Whenever the love and grace of God is discussed, someone will inevitably invoke Scripture: “For the Lord your God is a consuming fire” (Dt 4:24; cf. Heb 12:29). The metaphor of fire needs to be used carefully, however, as it can easily overwhelm or distort the revelation of the Father’s accessibility in love and affection in and through his Son Jesus Christ. By itself the metaphor of fire intimates that the Father is an impersonal substance that one dare not approach without first putting on asbestos protective gear. This, I believe, is the wrong way to approach our understanding of our heavenly Father. It has had disastrous consequences for both the preaching and communion practices of the Church, in both East and West.
Who is the God of Jesus? He is the Father who goes searching for the one lost sheep, who sweeps the house for the lost coin, who rushes down the road to welcome his returning son, who sends his son to die on the cross for sinners, who justifies the ungodly. In the words of St Isaac the Syrian: “Among all his actions there is none which is not entirely a matter of mercy, love, and compassion: this constitutes the beginning and the end of his dealings with us.”
Those who reject God’s love will inevitably experience the fire of his love as a fire of condemnation. But this is not because God has now rejected them or ceased to summon them into the communion of his love. The problem is within our hearts, not within God.
The Father eagerly invites his children to come to him. He is hopelessly and passionately in love with us. As C. S. Lewis once remarked (paraphrasing George MacDonald), God is easy to please but hard to satisfy. He will not be satisfied until we are able to reciprocate his love with perfect love; but we will only grow in our love for God as we grow in our understanding of God’s unconditional mercy. Love begets love. Forgiveness generates repentance.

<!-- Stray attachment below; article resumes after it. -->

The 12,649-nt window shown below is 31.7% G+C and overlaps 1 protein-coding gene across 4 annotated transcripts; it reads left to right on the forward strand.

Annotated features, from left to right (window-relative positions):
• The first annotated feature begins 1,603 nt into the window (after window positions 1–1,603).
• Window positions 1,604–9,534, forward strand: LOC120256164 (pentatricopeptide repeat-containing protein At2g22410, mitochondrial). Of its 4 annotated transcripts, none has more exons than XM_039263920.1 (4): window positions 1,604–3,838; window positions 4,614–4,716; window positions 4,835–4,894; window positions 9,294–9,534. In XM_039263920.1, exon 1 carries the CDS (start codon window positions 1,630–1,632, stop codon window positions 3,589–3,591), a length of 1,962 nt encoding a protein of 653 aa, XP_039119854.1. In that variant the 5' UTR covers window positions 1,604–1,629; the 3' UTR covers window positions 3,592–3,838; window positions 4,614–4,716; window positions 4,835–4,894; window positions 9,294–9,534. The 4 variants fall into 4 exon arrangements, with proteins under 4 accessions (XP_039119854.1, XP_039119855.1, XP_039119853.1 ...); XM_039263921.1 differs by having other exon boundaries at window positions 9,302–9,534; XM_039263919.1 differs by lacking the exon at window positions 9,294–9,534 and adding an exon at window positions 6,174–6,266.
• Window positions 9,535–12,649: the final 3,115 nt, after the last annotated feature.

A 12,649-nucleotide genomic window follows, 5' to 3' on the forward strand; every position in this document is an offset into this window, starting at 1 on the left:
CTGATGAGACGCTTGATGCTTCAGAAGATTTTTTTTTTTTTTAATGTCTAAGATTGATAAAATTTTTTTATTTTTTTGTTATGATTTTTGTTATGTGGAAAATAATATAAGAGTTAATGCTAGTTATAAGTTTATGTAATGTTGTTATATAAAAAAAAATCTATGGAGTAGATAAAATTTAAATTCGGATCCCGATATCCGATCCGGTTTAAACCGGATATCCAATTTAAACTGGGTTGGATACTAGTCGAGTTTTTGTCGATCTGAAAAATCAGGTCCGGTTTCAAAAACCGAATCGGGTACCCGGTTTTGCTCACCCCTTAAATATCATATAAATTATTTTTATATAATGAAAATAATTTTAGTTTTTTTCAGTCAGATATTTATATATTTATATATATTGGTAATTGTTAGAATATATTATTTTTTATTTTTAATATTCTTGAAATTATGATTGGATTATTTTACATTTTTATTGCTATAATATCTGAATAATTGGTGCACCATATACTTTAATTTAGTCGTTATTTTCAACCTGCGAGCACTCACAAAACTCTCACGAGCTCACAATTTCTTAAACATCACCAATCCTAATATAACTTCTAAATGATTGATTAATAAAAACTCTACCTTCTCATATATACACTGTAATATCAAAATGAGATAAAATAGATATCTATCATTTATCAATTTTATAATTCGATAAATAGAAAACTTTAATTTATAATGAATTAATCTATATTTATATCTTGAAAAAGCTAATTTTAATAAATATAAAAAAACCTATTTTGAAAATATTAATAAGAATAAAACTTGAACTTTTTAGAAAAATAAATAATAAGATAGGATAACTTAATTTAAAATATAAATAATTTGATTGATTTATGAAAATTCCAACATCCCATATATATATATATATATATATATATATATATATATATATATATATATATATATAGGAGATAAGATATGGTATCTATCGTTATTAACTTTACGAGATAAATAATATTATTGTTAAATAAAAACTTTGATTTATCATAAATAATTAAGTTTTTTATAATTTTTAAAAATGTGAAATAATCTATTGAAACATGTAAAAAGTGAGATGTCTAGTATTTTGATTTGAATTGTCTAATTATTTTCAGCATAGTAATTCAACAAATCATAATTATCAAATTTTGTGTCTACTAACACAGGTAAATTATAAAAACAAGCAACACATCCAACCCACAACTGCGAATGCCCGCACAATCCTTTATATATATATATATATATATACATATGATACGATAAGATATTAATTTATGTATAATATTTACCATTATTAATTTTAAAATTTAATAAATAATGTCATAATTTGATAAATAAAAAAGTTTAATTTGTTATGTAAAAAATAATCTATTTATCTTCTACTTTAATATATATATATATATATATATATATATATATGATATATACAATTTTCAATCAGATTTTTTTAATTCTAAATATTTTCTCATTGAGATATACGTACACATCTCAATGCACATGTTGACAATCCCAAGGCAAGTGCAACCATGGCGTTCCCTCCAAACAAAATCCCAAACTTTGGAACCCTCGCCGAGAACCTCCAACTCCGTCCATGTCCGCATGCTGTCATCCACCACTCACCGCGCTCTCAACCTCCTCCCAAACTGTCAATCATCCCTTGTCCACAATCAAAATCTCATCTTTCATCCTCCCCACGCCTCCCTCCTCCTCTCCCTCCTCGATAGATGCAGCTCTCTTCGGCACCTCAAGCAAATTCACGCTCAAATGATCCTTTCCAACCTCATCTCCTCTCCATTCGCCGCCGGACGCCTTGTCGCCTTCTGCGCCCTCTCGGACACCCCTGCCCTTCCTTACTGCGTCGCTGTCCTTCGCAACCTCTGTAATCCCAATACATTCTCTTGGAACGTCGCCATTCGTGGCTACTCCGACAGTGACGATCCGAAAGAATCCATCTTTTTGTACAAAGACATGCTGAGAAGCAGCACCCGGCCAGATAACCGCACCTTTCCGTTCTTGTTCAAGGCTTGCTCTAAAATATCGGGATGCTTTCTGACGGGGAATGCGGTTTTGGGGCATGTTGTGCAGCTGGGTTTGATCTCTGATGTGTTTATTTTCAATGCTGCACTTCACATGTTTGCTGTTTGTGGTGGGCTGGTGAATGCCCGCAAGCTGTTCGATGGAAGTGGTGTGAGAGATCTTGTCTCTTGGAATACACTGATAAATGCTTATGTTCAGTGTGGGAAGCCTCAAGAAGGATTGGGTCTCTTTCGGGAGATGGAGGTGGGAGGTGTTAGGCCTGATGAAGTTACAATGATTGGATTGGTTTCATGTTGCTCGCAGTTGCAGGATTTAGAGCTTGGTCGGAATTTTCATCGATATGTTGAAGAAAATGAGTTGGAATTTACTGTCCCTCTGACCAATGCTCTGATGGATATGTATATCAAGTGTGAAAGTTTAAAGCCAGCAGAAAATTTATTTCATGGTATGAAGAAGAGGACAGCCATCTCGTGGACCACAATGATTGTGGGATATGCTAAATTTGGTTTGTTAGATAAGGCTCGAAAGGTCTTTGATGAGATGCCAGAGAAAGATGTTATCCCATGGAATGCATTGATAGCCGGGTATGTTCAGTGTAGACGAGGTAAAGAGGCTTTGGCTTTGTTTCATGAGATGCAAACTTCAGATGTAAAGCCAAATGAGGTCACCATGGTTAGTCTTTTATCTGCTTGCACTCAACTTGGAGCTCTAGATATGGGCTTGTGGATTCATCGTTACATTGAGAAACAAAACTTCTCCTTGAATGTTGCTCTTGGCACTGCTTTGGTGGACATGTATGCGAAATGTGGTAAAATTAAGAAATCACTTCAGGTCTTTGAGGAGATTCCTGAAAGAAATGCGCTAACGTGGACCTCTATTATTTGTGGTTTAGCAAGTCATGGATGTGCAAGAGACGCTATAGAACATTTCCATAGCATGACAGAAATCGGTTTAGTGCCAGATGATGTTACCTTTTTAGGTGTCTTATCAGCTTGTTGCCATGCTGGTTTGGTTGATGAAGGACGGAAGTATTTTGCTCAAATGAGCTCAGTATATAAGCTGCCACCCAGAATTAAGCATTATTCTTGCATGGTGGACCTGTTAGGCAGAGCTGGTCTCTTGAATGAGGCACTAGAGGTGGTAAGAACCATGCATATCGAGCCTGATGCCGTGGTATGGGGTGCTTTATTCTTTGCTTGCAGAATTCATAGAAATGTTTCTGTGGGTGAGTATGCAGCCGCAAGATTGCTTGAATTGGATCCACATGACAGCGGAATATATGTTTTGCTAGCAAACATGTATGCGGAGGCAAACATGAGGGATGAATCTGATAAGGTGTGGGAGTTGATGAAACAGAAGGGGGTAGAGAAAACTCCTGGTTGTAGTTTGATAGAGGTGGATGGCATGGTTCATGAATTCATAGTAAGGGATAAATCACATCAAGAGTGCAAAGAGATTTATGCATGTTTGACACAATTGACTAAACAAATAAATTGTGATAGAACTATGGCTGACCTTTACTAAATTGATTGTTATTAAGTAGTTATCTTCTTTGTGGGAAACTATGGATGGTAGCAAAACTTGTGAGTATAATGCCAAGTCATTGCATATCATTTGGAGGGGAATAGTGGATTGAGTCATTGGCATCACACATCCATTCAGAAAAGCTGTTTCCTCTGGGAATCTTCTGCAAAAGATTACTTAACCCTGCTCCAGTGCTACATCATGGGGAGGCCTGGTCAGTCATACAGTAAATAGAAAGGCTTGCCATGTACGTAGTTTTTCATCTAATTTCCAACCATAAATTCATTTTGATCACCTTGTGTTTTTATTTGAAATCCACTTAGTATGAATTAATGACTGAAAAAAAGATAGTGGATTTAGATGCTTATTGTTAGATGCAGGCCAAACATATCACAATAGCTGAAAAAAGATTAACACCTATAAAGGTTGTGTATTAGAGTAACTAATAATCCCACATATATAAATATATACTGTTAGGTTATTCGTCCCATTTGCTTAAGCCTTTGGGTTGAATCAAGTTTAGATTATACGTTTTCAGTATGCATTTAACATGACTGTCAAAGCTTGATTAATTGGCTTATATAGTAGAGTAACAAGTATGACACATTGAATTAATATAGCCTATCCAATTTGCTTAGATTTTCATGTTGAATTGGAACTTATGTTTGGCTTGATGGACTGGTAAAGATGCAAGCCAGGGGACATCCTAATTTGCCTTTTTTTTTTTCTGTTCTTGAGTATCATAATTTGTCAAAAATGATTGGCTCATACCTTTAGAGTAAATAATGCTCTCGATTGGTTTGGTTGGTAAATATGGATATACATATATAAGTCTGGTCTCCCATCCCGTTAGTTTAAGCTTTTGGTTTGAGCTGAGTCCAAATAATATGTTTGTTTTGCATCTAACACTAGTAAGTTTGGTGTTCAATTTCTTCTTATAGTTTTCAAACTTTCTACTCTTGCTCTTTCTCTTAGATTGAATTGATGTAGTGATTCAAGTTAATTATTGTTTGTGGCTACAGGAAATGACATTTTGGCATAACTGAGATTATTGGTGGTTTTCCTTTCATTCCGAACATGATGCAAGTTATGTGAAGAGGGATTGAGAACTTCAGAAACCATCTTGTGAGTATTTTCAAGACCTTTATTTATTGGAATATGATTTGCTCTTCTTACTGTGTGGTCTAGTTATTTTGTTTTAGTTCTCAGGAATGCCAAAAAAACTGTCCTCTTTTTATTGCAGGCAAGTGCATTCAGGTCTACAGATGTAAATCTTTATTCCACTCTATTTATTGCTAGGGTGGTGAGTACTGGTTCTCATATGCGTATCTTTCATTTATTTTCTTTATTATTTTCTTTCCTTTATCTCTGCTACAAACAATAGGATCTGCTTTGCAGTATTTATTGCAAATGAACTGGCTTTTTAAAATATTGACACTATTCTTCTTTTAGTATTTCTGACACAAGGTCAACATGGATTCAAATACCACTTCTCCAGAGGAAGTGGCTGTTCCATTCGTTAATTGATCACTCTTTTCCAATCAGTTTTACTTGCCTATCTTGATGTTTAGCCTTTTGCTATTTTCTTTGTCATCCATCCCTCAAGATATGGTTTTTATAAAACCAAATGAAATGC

And this takes us back to the Epistle to the Romans. Protestant exegesis has typically interpreted this letter as a battle between divine wrath and divine mercy. If we believe in Jesus, God won’t punish us. Underlying this is a contractual understanding of the God-human relationship. Instead of judging us according to the Law (which is typically interpreted as requiring perfect obedience), God offers us his forgiveness on the prescriptive condition that we repent and believe on Christ. I believe that this model of justification is terribly wrong and needs to be replaced by a participationist model grounded in the absolute love and unconditional mercy of God (see Douglas Campbell, The Quest for Paul’s Gospel; also see his chapter on Paul in Four Views of the Apostle Paul). God died on the cross not to deliver us from his wrath (except perhaps in an indirect sense) but to deliver us from the power of sin and death and bring us into the divine life of the Holy Trinity. Romans 1-4 must be read in light of chapters 5-8.
Until we get this right, we will never be able to read St Paul properly nor preach the gospel rightly.